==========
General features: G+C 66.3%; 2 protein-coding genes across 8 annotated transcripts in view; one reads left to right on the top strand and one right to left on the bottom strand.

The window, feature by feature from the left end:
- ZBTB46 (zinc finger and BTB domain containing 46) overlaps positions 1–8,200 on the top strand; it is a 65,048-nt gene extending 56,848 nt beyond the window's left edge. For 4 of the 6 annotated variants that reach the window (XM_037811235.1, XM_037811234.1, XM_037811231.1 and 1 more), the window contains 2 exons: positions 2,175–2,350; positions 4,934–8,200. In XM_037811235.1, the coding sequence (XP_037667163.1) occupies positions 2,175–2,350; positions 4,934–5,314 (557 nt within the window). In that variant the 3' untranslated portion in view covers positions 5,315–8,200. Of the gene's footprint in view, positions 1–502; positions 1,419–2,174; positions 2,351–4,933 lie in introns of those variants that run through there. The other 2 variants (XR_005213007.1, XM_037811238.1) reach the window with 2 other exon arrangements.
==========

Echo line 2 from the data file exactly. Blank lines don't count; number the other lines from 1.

The window, feature by feature from the left end: